Listen here:

What we cover in this episode:

  • Aileen’s very varied background in English Literature, Allied Health and data analytics in Japan, the US and Australia
  • What sparked her interest in the Smart Community space and why it’s so important
  • Understanding the needs of all users so we can better deliver services to our community
  • How Australia is embracing Smart concepts
  • The power of executive buy in and support to empower and enable teams to do things differently
  • The opportunity in the public sector partnering with and learning from the private sector’s iterative approach to continually develop along the way
  • The different levels and types of fluency in various expertise, and the power of connectors translating and facilitating discussions/Honouring and respecting our different expertise, experiences and fluencies
  • Projects Aileen is working on right now, including with Transport NSW and a way finding tool in New York
  • Changing the narratives for emerging women leaders in tech
  • Changing conversations, bringing more diversity to our conversations to foster inclusivity
  • The emerging trend that we’re not talking about and don’t understand enough of how much context matters in AI and machine learning
  • The misunderstandings and mis-statements about data
  • The need for more tech and data literacy and how we can facilitate that education

Quotes:

“I was completely frustrated that there was data and information absolutely available that could make a difference for citizens, whether you’re a retired senior citizen or a local shop keeper, and [people with access to that data] weren’t making an effort to say, “Let’s put this together in a way that makes sense for these folks. Let’s create new kinds of solutions.” Because I guess a lot of people thought those aren’t sexy problems…I thought there’s got to be a better way to do this.”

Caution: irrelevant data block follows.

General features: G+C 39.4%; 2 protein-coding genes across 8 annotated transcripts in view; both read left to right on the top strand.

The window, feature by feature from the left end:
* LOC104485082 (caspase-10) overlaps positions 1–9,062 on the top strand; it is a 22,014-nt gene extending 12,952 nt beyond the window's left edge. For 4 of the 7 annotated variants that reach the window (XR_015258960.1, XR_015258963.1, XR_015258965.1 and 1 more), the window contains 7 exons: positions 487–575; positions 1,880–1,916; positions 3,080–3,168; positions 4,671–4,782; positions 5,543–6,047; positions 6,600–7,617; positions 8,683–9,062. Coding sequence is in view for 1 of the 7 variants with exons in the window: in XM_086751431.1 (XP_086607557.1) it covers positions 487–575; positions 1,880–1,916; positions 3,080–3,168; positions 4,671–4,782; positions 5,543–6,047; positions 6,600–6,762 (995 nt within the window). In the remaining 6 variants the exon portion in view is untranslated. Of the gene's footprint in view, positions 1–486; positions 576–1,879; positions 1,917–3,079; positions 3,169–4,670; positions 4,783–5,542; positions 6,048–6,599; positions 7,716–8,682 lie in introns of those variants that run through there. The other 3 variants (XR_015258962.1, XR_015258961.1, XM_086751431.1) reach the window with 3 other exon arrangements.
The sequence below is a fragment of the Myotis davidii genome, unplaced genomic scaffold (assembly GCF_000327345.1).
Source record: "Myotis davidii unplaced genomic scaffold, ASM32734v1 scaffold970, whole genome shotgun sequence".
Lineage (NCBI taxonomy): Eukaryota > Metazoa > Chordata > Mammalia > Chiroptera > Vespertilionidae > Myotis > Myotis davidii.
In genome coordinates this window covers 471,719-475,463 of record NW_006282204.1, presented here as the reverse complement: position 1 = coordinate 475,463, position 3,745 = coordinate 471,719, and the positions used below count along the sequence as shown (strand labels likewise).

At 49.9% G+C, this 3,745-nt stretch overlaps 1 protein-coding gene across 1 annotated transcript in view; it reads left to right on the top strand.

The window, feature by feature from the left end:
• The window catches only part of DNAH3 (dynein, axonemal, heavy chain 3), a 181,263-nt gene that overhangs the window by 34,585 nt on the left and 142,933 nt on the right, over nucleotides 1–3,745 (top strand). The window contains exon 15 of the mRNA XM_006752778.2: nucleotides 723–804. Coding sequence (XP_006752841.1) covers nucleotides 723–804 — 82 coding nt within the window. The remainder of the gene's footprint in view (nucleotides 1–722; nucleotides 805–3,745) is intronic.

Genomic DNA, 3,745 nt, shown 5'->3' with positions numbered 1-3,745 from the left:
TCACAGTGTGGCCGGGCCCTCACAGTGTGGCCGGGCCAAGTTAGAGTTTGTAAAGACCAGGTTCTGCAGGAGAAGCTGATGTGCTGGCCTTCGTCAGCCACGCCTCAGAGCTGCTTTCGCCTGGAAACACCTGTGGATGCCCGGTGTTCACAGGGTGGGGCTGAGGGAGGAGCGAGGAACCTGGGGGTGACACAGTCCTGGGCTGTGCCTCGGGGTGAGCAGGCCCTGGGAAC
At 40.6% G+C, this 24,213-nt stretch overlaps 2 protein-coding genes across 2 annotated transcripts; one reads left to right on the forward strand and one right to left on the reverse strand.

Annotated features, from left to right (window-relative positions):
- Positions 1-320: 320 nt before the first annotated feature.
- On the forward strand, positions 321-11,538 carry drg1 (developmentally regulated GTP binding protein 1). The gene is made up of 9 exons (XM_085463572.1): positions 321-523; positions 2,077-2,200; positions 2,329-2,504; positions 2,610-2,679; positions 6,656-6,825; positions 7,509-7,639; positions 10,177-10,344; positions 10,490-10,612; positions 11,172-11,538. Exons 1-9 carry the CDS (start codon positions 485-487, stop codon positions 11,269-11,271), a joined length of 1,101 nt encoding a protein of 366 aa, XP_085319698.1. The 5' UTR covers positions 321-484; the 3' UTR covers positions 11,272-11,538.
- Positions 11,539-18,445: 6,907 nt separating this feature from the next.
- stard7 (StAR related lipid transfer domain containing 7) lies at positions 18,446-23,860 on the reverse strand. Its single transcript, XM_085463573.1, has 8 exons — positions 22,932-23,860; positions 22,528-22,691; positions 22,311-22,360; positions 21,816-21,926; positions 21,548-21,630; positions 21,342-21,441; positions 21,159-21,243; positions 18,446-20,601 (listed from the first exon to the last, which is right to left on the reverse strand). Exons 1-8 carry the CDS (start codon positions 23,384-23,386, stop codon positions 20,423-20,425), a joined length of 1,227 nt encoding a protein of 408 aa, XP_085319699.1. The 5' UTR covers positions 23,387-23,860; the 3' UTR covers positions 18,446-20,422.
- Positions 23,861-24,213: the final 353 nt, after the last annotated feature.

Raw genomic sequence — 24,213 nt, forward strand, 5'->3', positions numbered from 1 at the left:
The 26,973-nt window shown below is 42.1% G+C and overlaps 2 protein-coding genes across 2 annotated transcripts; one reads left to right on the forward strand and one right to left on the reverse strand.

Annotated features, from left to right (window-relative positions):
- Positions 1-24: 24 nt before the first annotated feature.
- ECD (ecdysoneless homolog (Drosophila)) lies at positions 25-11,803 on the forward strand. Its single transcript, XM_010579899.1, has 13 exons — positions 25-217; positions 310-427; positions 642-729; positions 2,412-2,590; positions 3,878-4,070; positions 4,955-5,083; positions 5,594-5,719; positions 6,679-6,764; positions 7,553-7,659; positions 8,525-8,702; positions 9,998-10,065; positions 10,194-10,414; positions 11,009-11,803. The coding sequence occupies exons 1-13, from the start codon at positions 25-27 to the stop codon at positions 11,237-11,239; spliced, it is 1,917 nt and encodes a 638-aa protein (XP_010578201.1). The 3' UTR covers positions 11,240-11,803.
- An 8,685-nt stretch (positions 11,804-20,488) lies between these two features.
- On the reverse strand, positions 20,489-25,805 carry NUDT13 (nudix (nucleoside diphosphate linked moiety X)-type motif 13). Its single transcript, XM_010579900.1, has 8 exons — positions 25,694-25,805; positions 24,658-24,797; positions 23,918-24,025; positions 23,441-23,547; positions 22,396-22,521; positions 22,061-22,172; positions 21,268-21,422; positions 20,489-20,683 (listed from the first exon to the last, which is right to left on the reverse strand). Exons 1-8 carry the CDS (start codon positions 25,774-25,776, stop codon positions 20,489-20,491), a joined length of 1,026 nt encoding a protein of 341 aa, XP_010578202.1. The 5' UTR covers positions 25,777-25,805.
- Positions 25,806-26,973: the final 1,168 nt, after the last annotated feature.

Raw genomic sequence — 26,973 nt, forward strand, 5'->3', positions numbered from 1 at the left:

“I think a Smart City is something that’s inclusive for everyone. Whether you’re a retired senior citizens, someone who has just moved there two years ago, or a local business owner, a Smart City solution has to be something that keeps you as part of that conversation.”

“That’s the challenge and frustration, right? If you look at various resources that different cities have in place, this is great a wonderful but if I’m a senior citizen and I don’t know that I can go to that website and navigate and find that information, I’m not using that resource, and then that’s a disservice. So we have to think about how can we give not only more awareness, but are you making these tools use-able?”

“There’s a willingness there, and I think there’s an opportunity in public and private partnerships to say, ‘Let’s try to do this a little bit better.’”

“When you come to it with we’re honouring and respecting the fact that we’ve all got a different experience an da different lens on it, that changes it…to ‘we’re a team, we’re all working together, let’s work towards the greater good.’”

“I don’t think that there’s enough talk about how much context matters in terms of artificial intelligence and machine learning…I think folks miss out on how powerful context is, as well as in some cases how hard it actually is.”

Connect:

Find the full show notes at: www.mysmart.community

Connect with Aileen via LinkedIn or on Twitter @aileengemma

Connect with me via email: hello@mysmart.community

Connect via LinkedIn, Twitter and Facebook @smartcommpod

The Smart Community Podcast is produced by Ellen Ronalds Keene.

SCP E118: Smart Mobility Lessons from Mexico City, with Pablo Lazo

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In this episode of the Smart Community Podcast, I had a great conversation on location in Mexico City with architect and city planner Pablo Lazo. I recorded this while I was away on my Churchill Fellowship visit to Mexico in March and I really enjoyed this conversation.

If you want to hear my reflections on my visit to Mexico City, as well as the other places I visited while I was away, you should subscribe to my exclusive podcast about my Churchill Fellowship. It’s exclusively for supporters on Pozible, so head to Pozible.com today, search for My Smart Community, and hit support. There’s several episodes there already for you to get stuck into and hear about the various people, places and platforms I investigated as part of her Churchill Fellowship.